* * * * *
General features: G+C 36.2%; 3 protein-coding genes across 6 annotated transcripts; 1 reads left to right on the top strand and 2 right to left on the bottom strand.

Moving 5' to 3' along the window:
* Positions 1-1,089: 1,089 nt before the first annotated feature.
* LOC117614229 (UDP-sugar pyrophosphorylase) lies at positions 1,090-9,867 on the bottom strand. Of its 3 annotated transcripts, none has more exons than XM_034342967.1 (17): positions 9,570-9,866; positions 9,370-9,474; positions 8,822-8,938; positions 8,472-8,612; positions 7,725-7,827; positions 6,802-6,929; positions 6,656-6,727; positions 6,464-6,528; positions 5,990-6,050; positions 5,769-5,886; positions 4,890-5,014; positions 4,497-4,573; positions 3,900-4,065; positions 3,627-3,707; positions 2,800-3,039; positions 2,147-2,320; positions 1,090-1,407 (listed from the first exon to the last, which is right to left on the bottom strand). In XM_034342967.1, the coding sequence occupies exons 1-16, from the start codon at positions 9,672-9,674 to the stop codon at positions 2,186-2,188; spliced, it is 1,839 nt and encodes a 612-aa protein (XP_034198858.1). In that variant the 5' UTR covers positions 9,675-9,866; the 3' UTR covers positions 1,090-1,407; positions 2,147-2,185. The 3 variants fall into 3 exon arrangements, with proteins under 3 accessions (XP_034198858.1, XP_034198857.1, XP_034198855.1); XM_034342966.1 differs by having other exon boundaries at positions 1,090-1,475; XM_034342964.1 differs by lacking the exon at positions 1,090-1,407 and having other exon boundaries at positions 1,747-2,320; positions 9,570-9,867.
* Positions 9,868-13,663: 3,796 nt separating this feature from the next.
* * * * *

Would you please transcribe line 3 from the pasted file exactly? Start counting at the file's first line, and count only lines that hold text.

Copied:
* Positions 1-1,089: 1,089 nt before the first annotated feature.